Ad hoc networking by Stefano Basagni; et al

By Stefano Basagni; et al

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On the other hand, reducing transmission power also means a smaller number of feasible links among nodes and, hence, lower connectivity. These two effects have an opposite impact on energy consumption. A large part of recent work on energy efficiency in ad hoc networks is concentrated on energy-efficient routing [164–167], in which the transmitting power level is an additional variable in the routing protocol design [27]. Numerous energy-conscious routing protocols have been proposed. For example, Minimum Power Routing (MPR) selects the path between a given source and destination that will require the least amount of total power expected, while still maintaining an acceptable signal-to-noise ratio at each receiver [89, 91].

These features make location-aware routing protocols quickly adaptive to route changes, and more scalable than unicast protocols such as AODV, DSDV, or DSR. DREAM, the first location-based routing protocol, utilized the idea of the “distance factor,” allowing optimized performance to be obtained based on the observation that the further the nodes are from each other, the slower they appear to be moving [87]. Hence, less routing information has to be transferred between remote nodes. As demonstrated in [87], location-based protocols can yield an order of magnitude improvement in performance and bandwidth/energy usage by utilizing location information in routing.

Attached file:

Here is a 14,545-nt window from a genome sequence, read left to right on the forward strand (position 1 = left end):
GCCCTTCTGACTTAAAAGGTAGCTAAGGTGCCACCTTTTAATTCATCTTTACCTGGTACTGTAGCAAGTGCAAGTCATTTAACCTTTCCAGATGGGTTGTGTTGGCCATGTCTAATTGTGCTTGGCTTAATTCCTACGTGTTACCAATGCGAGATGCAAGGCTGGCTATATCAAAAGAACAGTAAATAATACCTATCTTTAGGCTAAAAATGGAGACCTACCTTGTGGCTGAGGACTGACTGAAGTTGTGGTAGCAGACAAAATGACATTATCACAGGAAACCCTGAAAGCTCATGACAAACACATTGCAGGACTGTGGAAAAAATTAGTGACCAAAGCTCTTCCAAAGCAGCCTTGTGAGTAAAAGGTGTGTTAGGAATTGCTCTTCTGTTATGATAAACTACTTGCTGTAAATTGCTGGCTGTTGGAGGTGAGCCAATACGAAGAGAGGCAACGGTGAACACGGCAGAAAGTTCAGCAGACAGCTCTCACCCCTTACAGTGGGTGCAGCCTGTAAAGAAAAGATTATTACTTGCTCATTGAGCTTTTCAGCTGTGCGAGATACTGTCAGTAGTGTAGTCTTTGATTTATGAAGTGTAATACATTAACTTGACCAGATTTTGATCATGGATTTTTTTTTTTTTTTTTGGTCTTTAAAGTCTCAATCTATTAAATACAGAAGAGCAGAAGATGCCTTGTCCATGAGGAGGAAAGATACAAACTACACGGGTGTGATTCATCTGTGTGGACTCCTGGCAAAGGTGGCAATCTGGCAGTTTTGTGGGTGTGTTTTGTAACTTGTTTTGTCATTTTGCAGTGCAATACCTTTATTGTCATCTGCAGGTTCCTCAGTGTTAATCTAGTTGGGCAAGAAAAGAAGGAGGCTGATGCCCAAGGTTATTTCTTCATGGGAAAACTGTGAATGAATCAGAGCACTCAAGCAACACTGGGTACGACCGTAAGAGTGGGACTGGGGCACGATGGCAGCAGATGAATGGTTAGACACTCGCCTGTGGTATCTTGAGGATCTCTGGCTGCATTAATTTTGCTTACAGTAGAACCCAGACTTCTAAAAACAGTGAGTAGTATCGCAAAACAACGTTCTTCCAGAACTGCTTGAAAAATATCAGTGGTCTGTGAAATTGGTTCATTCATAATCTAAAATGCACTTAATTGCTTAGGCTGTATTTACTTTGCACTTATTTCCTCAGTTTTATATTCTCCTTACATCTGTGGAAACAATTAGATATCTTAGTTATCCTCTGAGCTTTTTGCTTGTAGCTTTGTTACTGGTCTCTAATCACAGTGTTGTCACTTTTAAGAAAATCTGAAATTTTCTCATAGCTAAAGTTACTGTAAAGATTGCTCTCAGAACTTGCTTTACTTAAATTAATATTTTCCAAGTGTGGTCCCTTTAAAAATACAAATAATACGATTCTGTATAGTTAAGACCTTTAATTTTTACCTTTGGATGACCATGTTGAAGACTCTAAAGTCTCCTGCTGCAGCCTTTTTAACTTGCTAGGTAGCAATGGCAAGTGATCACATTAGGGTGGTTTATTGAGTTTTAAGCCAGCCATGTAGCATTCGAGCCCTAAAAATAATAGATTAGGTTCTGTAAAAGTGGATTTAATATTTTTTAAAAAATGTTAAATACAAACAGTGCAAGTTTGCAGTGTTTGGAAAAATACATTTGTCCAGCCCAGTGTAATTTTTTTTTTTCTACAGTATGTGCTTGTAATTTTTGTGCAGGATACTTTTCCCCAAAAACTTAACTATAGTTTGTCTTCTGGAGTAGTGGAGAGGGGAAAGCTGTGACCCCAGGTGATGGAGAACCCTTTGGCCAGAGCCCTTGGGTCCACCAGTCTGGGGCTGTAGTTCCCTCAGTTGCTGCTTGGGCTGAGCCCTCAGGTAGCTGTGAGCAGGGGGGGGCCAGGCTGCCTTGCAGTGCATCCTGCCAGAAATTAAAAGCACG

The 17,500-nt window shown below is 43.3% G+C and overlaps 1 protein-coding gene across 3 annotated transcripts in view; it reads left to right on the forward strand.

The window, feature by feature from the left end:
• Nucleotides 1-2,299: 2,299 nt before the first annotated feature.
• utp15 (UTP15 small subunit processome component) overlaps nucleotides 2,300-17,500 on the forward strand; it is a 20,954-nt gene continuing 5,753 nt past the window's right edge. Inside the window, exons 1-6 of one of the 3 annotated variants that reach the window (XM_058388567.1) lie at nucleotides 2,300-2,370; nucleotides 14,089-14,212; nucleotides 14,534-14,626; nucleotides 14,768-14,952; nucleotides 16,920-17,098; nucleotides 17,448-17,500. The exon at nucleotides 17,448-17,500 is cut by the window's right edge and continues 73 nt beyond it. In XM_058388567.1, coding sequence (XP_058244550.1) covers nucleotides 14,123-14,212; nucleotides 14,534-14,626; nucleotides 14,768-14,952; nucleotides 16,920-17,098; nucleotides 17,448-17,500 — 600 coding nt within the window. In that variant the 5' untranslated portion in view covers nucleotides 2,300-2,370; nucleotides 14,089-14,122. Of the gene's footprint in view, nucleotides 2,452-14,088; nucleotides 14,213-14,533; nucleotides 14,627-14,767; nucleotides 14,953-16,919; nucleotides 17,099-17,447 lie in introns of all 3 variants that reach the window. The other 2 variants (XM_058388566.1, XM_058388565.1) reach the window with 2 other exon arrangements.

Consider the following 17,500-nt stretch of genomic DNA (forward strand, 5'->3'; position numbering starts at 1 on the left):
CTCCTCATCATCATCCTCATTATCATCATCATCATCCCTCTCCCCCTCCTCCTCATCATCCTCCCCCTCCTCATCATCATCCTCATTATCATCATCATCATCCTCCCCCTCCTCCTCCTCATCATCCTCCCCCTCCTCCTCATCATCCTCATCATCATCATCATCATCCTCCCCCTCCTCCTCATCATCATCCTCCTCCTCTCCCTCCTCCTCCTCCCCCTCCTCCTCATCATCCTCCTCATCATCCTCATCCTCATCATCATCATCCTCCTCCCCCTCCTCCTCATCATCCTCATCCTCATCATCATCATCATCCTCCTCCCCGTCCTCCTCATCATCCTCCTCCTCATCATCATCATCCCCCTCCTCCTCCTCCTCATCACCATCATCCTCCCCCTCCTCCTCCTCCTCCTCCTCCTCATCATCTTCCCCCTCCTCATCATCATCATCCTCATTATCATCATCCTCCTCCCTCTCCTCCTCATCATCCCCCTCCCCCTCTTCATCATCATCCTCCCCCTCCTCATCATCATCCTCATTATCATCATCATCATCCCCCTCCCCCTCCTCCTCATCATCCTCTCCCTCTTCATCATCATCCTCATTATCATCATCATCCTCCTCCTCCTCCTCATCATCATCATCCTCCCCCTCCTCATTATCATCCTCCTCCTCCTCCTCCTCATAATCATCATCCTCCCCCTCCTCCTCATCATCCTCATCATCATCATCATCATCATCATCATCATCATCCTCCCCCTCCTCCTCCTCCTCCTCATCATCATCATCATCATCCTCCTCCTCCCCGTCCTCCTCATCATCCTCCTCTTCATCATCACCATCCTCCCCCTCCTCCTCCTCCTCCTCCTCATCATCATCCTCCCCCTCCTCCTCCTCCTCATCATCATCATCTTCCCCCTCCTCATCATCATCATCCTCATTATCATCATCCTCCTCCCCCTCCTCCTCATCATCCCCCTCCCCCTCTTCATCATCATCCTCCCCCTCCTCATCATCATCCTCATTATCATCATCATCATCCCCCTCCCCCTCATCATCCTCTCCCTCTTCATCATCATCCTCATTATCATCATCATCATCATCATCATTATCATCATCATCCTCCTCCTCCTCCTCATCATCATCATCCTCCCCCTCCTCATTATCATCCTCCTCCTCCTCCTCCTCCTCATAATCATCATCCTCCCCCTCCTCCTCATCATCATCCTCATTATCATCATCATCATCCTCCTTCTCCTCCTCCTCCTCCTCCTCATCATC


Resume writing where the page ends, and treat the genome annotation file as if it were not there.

In addition, they often provide graphical interfaces that can be used both during the model development phase and during simulation runs to simplify the following dynamic protocol and network behaviors. Some recent results, however, question the validity of simulations based on these tools. Specifically, [183] presents results of the flooding algorithm using OPNET, NS-2, and Glomosim, as significant disparities between the simulators have been measured recently. The observed differences are not only quantitative (not the same absolute value), but also 32 MOBILE AD HOC NETWORKING WITH A VIEW OF 4G WIRELESS: IMPERATIVES AND CHALLENGES qualitative (not the same general behavior), making some past observations of MANET simulation studies an open issue.

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